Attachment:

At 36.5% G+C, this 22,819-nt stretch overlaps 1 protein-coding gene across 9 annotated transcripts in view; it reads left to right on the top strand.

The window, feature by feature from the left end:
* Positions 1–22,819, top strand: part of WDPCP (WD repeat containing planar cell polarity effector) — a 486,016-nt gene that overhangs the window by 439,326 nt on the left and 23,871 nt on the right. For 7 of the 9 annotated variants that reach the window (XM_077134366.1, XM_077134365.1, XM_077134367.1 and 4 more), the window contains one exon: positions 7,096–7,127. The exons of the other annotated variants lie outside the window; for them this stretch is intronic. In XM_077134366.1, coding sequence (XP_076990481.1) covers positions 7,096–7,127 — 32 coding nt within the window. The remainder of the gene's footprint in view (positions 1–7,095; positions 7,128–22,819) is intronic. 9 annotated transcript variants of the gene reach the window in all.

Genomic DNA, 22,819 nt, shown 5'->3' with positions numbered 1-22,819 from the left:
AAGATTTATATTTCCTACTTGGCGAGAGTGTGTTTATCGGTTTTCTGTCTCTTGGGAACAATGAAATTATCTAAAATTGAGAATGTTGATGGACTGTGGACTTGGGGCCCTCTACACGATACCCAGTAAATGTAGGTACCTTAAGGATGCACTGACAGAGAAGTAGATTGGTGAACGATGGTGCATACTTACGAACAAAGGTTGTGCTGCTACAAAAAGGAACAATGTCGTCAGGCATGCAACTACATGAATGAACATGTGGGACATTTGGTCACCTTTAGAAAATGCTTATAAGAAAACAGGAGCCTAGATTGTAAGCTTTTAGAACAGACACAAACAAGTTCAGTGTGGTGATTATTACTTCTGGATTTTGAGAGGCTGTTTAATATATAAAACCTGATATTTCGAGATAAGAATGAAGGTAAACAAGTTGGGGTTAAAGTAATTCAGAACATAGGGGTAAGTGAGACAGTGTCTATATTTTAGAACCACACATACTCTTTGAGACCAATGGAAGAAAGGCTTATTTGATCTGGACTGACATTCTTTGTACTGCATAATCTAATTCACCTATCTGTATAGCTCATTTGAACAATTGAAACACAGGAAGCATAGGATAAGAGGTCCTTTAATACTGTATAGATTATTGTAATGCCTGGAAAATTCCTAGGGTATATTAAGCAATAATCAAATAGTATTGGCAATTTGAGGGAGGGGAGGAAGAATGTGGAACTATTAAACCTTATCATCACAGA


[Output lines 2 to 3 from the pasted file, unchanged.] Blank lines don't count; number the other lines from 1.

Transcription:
The window, feature by feature from the left end:
* Positions 1–22,819, top strand: part of WDPCP (WD repeat containing planar cell polarity effector) — a 486,016-nt gene that overhangs the window by 439,326 nt on the left and 23,871 nt on the right. For 7 of the 9 annotated variants that reach the window (XM_077134366.1, XM_077134365.1, XM_077134367.1 and 4 more), the window contains one exon: positions 7,096–7,127. The exons of the other annotated variants lie outside the window; for them this stretch is intronic. In XM_077134366.1, coding sequence (XP_076990481.1) covers positions 7,096–7,127 — 32 coding nt within the window. The remainder of the gene's footprint in view (positions 1–7,095; positions 7,128–22,819) is intronic. 9 annotated transcript variants of the gene reach the window in all.